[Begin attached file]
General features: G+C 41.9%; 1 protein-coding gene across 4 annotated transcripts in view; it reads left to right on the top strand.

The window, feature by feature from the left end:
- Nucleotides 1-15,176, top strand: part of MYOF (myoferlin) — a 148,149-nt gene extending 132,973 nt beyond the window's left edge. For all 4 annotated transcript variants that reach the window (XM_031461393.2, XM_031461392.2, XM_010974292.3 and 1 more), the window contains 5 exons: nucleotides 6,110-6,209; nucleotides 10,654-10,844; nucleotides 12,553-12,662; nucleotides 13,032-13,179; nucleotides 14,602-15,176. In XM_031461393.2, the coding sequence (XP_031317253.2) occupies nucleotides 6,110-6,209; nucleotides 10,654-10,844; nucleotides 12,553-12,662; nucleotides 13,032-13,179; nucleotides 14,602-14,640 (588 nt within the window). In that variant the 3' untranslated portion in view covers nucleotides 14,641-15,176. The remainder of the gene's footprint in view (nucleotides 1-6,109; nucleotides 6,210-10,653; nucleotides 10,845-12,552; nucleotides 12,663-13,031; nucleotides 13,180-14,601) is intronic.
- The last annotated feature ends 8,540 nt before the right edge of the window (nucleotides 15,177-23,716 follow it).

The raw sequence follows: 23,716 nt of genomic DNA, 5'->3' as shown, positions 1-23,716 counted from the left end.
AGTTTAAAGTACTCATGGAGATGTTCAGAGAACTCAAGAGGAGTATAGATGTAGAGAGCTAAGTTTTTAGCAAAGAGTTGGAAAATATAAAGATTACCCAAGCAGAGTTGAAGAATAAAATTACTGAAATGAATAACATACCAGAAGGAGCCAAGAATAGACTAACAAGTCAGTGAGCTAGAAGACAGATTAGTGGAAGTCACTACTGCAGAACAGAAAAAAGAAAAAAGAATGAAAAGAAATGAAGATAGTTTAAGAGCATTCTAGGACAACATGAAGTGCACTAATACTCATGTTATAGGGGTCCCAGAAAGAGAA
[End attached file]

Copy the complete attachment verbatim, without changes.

General features: G+C 41.9%; 1 protein-coding gene across 4 annotated transcripts in view; it reads left to right on the top strand.

The window, feature by feature from the left end:
- Nucleotides 1-15,176, top strand: part of MYOF (myoferlin) — a 148,149-nt gene extending 132,973 nt beyond the window's left edge. For all 4 annotated transcript variants that reach the window (XM_031461393.2, XM_031461392.2, XM_010974292.3 and 1 more), the window contains 5 exons: nucleotides 6,110-6,209; nucleotides 10,654-10,844; nucleotides 12,553-12,662; nucleotides 13,032-13,179; nucleotides 14,602-15,176. In XM_031461393.2, the coding sequence (XP_031317253.2) occupies nucleotides 6,110-6,209; nucleotides 10,654-10,844; nucleotides 12,553-12,662; nucleotides 13,032-13,179; nucleotides 14,602-14,640 (588 nt within the window). In that variant the 3' untranslated portion in view covers nucleotides 14,641-15,176. The remainder of the gene's footprint in view (nucleotides 1-6,109; nucleotides 6,210-10,653; nucleotides 10,845-12,552; nucleotides 12,663-13,031; nucleotides 13,180-14,601) is intronic.
- The last annotated feature ends 8,540 nt before the right edge of the window (nucleotides 15,177-23,716 follow it).

The raw sequence follows: 23,716 nt of genomic DNA, 5'->3' as shown, positions 1-23,716 counted from the left end.
AGTTTAAAGTACTCATGGAGATGTTCAGAGAACTCAAGAGGAGTATAGATGTAGAGAGCTAAGTTTTTAGCAAAGAGTTGGAAAATATAAAGATTACCCAAGCAGAGTTGAAGAATAAAATTACTGAAATGAATAACATACCAGAAGGAGCCAAGAATAGACTAACAAGTCAGTGAGCTAGAAGACAGATTAGTGGAAGTCACTACTGCAGAACAGAAAAAAGAAAAAAGAATGAAAAGAAATGAAGATAGTTTAAGAGCATTCTAGGACAACATGAAGTGCACTAATACTCATGTTATAGGGGTCCCAGAAAGAGAA